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CONNECT WITH US
Are you always putting out fires? Not in the literal sense, of course. We’re talking about operational problems that pop up at the most inconvenient times. Once you take care of one issue, two more seem to appear in its place. Issues such as:
- Machines break down
- Workers calling in sick
- Human errors
- Backups and bottlenecks
- Inventory uncertainty
If you’re busy troubleshooting today, it’s hard to focus on improving tomorrow. Opportunities for growth can be missed.
Get ahead of problems before they catch fire by watching this video:
At USC Consulting Group, we’ve been helping clients for over 50 years to implement strong Management Operating Systems that assist them with breaking that firefighter mentality.
The best management operating systems center around four main components:
A well-designed MOS will have your company operating like a well-oiled machine, making your bottom line stronger and your operations more efficient.
So put down the fire extinguisher and enhance your management operating system today by contacting USC Consulting Group.
Learn more about the benefits of an effective MOS in our article How Can A Management Operating System Help Your Organization?
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Does it seem like you’re always putting out fires? Not in the literal sense, of course. We’re talking about operations problems and snafus that seem to pop up at the most inconvenient times. Machines break down. Workers call in sick. Human errors can result in costly fixes. Unforeseen backups or bottlenecks slowing things down. Too much inventory. Not enough inventory. Some days, it can seem like you’re in a constant state of troubleshooting. The problem with that is, it’s hard to move forward into tomorrow when you’re consumed with putting out the fires of today.
Sound familiar? You’re not alone. At USC Consulting Group, we hear it a lot from the clients we partner with to increase efficiency and streamline operations at their facilities. Over the years, we’ve learned that the best course of action to break the cycle of constantly putting out fires is to get ahead of those problems before they become “fires.” Easier said than done, right? Actually, no. The way to do it is to implement an effective Management Operating System (MOS).
What is a Management Operating System, or MOS? Without using industry jargon, a MOS is simply a structured approach to operations. It’s intentional, forward-looking and at times anticipatory, in that it can help spot trouble before it spots you.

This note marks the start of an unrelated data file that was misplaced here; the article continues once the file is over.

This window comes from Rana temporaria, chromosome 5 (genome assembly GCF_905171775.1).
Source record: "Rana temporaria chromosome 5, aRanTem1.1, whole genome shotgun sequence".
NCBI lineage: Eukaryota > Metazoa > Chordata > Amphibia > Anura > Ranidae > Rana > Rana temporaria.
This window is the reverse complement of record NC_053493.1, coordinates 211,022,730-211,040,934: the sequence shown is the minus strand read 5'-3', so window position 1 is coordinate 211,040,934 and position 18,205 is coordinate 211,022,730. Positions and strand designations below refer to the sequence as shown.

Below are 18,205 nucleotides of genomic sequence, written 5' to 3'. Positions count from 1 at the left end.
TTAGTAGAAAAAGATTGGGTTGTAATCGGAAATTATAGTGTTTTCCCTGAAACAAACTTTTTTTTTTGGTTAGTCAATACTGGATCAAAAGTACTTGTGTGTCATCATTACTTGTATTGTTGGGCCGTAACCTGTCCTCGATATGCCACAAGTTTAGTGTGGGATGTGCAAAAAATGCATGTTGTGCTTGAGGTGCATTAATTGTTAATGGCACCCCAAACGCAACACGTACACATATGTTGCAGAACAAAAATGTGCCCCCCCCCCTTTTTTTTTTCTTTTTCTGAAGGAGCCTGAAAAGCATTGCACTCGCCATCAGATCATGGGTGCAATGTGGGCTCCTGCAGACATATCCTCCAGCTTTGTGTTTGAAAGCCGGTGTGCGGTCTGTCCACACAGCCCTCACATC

A good MOS is a set of tools, processes and frameworks that guide the operations of your business, namely the way employees work. It fosters continuous improvement to address issues as they occur. Or, ideally, before they occur.
Because many of the “fires” you’re stamping out every day can range from production shortfalls to problems related to worker safety, companies that use production lines or have other types of hazardous workplace environments commonly employ management operating systems.
Your MOS should be able to spot inefficiencies in an operating system before they become major problems. This ensures that adjustments can be made so operations are not adversely affected. An MOS should also use real-time feedback so an organization can safely direct operations, funding and other resources to maximize return on investment.
The best management operating systems center around four main components:
In other words, it maps out how the job gets done, in what way and by whom.
Let’s look at that in a little more detail.
When designing processes, businesses must be sure that they’re safe, secure and clear for employees to understand and tools are used to support operations — and never in ways that are not dictated by the overall structure. This means users should not use tools in inappropriate ways, especially those that could simply automate their inefficient methods. One process change we always recommend is preventative maintenance. Taking a little downtime today to service your machines can save major work stoppages tomorrow.
An effective MOS uses well-designed systems that help employees and the company as a whole achieve goals, which means they should run smoothly and enhance and even boost established efficiency.
Roles within an MOS should adhere to clearly defined job descriptions that require certain skill sets, and when combined with a business’ processes and systems can best utilize talents. The skills gap has only complicated the matter, but that’s fodder for another blog.